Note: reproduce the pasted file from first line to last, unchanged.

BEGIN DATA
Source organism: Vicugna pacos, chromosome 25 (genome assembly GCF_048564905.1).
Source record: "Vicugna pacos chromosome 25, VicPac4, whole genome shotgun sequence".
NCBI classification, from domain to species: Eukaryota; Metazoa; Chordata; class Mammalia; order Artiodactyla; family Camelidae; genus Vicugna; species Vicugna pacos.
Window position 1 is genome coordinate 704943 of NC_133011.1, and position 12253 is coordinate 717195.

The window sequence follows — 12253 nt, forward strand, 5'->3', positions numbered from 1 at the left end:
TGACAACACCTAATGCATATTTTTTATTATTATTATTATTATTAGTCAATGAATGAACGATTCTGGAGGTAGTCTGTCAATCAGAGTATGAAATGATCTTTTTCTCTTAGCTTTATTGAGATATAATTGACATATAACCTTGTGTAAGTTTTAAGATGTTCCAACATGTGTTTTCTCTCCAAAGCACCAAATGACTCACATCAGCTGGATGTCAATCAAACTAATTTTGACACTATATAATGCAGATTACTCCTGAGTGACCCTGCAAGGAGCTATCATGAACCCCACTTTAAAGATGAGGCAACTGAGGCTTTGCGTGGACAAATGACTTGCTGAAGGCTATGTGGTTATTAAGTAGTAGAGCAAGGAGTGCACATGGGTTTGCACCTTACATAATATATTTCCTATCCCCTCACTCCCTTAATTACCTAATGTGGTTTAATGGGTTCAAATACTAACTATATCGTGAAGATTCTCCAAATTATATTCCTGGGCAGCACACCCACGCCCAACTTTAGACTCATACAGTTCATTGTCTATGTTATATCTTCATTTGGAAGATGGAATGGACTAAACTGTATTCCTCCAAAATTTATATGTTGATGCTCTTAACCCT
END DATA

Source organism: Vicugna pacos, chromosome 25 (genome assembly GCF_048564905.1).
Source record: "Vicugna pacos chromosome 25, VicPac4, whole genome shotgun sequence".
NCBI classification, from domain to species: Eukaryota; Metazoa; Chordata; class Mammalia; order Artiodactyla; family Camelidae; genus Vicugna; species Vicugna pacos.
Window position 1 is genome coordinate 704943 of NC_133011.1, and position 12253 is coordinate 717195.

The window sequence follows — 12253 nt, forward strand, 5'->3', positions numbered from 1 at the left end:
TGACAACACCTAATGCATATTTTTTATTATTATTATTATTATTAGTCAATGAATGAACGATTCTGGAGGTAGTCTGTCAATCAGAGTATGAAATGATCTTTTTCTCTTAGCTTTATTGAGATATAATTGACATATAACCTTGTGTAAGTTTTAAGATGTTCCAACATGTGTTTTCTCTCCAAAGCACCAAATGACTCACATCAGCTGGATGTCAATCAAACTAATTTTGACACTATATAATGCAGATTACTCCTGAGTGACCCTGCAAGGAGCTATCATGAACCCCACTTTAAAGATGAGGCAACTGAGGCTTTGCGTGGACAAATGACTTGCTGAAGGCTATGTGGTTATTAAGTAGTAGAGCAAGGAGTGCACATGGGTTTGCACCTTACATAATATATTTCCTATCCCCTCACTCCCTTAATTACCTAATGTGGTTTAATGGGTTCAAATACTAACTATATCGTGAAGATTCTCCAAATTATATTCCTGGGCAGCACACCCACGCCCAACTTTAGACTCATACAGTTCATTGTCTATGTTATATCTTCATTTGGAAGATGGAATGGACTAAACTGTATTCCTCCAAAATTTATATGTTGATGCTCTTAACCCT